I mentioned in yesterday’s festival calendar post that a lot of things in my life–some little, some big–have changed significantly this past year. One of the little things, which has had a surprisingly big impact on our lives, is that we haven’t been watching movies, something we used to do pretty frequently. Originally we stopped because we thought our laptop screen was broken and didn’t have another devise to play movies with; we later discovered that the screen wasn’t as bad as we had thought, but we still haven’t resumed our movie watching, and we even canceled our Netflix subscription. Why? We’ve discovered the joys of reading aloud and listening to audio books.
We discovered this quite by accident. My partner was getting a book of her own ready for release (a wonderful, enchanting book of short stories based on and set in the fabulously eccentric city we call home, Eugene Oregon, which I will of course plug here when it’s available) and I suggested she read the stories out loud, to prepare for promoting it locally. (An endeavor that may well end up requiring her to read in public at local book stores.) She was reluctant because she had no public speaking experience (and didn’t really want any), but at least I persuaded her to try it. To our surprise, our dog, who was on “crate rest” at time recuperating from a slipped disk, began listening raptly whenever she read, so in an effort to keep him entertained (he was an extremely bored emo-dog during his confinement) we graduated to juvenile adventure novels. Who would have guessed our dog would love being read to? Just like a child, he settled down to listen whenever she began reading–although he definitely had his favorite stories (usually anything an 8-10 year old boy would have loved). As for me, I discovered that it is extremely pleasant to spin while being read to.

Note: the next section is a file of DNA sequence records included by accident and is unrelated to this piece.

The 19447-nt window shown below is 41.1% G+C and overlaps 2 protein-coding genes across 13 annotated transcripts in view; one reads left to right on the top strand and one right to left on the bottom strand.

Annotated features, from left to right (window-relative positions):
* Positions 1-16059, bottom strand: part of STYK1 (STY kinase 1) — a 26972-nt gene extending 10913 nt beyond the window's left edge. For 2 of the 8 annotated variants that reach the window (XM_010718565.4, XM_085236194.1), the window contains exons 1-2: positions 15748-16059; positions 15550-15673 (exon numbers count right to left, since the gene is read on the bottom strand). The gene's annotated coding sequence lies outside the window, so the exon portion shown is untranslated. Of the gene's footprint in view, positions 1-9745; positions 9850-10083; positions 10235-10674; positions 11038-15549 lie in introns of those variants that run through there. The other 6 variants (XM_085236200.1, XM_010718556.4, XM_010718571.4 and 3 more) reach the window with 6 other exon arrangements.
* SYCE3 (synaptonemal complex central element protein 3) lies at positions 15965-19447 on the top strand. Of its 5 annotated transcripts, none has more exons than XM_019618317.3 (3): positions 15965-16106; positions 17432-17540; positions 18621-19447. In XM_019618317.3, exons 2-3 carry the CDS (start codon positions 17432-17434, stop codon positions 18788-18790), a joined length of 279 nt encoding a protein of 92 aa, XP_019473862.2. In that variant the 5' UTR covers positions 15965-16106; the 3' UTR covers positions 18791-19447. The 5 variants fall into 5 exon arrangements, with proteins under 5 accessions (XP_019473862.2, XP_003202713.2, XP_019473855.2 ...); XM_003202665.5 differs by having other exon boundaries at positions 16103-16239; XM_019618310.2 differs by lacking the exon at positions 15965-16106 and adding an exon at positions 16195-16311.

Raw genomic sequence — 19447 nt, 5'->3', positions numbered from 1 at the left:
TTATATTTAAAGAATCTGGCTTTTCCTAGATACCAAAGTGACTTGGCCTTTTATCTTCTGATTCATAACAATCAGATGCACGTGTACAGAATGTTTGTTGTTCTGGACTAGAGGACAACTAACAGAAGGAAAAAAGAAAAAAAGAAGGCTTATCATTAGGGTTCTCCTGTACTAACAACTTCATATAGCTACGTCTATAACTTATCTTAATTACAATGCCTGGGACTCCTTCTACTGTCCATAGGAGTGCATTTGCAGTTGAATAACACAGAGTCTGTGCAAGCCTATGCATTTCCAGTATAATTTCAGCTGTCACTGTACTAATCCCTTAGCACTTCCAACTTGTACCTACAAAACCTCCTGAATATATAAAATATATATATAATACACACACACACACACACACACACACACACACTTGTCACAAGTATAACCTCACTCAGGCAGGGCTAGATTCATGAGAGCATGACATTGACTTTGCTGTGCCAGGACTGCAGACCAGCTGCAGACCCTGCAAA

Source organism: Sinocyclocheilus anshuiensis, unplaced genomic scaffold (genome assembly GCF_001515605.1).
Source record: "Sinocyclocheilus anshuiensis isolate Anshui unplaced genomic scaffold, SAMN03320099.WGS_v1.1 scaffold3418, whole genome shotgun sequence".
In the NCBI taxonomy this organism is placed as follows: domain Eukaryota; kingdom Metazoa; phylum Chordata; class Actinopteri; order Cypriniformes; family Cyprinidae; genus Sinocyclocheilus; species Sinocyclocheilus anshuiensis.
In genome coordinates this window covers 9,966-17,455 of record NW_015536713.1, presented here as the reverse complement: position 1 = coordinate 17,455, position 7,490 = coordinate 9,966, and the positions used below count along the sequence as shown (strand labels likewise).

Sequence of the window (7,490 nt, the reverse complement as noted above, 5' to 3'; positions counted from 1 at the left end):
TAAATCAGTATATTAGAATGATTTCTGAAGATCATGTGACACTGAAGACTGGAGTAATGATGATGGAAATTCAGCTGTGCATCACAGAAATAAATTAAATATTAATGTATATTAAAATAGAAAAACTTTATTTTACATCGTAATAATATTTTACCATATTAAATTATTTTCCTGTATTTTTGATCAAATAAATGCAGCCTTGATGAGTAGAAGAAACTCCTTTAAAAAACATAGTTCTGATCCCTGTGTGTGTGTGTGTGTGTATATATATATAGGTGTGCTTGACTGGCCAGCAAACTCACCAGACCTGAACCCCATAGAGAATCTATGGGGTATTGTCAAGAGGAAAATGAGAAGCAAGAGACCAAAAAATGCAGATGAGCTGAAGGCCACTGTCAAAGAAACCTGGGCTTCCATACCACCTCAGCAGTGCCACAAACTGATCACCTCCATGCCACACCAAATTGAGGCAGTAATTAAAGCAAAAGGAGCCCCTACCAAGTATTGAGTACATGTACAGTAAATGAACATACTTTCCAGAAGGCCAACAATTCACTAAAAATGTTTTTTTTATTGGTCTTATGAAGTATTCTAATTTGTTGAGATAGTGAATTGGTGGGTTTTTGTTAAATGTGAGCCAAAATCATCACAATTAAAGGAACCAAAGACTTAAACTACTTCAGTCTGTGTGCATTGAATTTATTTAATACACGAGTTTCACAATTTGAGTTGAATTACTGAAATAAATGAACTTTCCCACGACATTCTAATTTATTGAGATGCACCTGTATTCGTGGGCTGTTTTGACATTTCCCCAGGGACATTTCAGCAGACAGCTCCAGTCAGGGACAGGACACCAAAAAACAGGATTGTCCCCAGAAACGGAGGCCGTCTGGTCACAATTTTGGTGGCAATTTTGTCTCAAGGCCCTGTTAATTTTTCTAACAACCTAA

Time passed, the dog was released from “crate rest,” and Jo decided she wanted to continue to listen to stories but would prefer to be able to knit at the same time. Enter audiobooks. Earlier in the year we had tried listening to Ariana Franklin‘s Mistress of the Art of Death, a murder mystery set during the reign of Henry II of England, on audiobook, but then we became sidetracked and stopped somewhere in the middle. So we started with that one, picking up where we had left off and rapidly finishing it. I got lots of spinning done, Jo got lots of knitting done, and we were entertained while doing it. We progressed to the second book, A Serpent’s Tale, which we sailed through in little more than a weekend. We’re about to start on the next book in the series.
And I’ve made an important realization, which sounds obvious but didn’t immediately occur to me: listening to books read aloud is intrinsically different both from watching movies or TV (and not just because the entirety of the book is still there, not abridged by a director’s vision or budget constraints) and from reading a book silently to yourself. It’s different because it’s the old way of doing things, when people gathered in the meadhall or just around the fire in the evenings to listen to a bard, skald, or other flavor of local storyteller. Stories were a social activity back then, a way of connecting with the community, of sharing experiences if even just through a tale. They also did not preclude multi-tasking, as solitary reading and visual entertainment often do, which was a good thing because in those days most people needed to multi-task! Listening to stories while spinning–or knitting, or what-have-you–links us with all of the people who have gathered to listen to stories over the past several thousand years, and beyond. This is one of the oldest traditions there is, with links to just about every culture the world has ever known. It is very close to being a universal human experience–or was, at one time, and is now mostly forgotten, in favor of more popular and readily available sources of entertainment.
But I’m very glad it’s making a comeback. Listening to stories opens up the imagination in ways that watching a movie cannot; it takes the experience of reading a book and makes it more convenient for those of us who create art with our hands. This is a very good thing.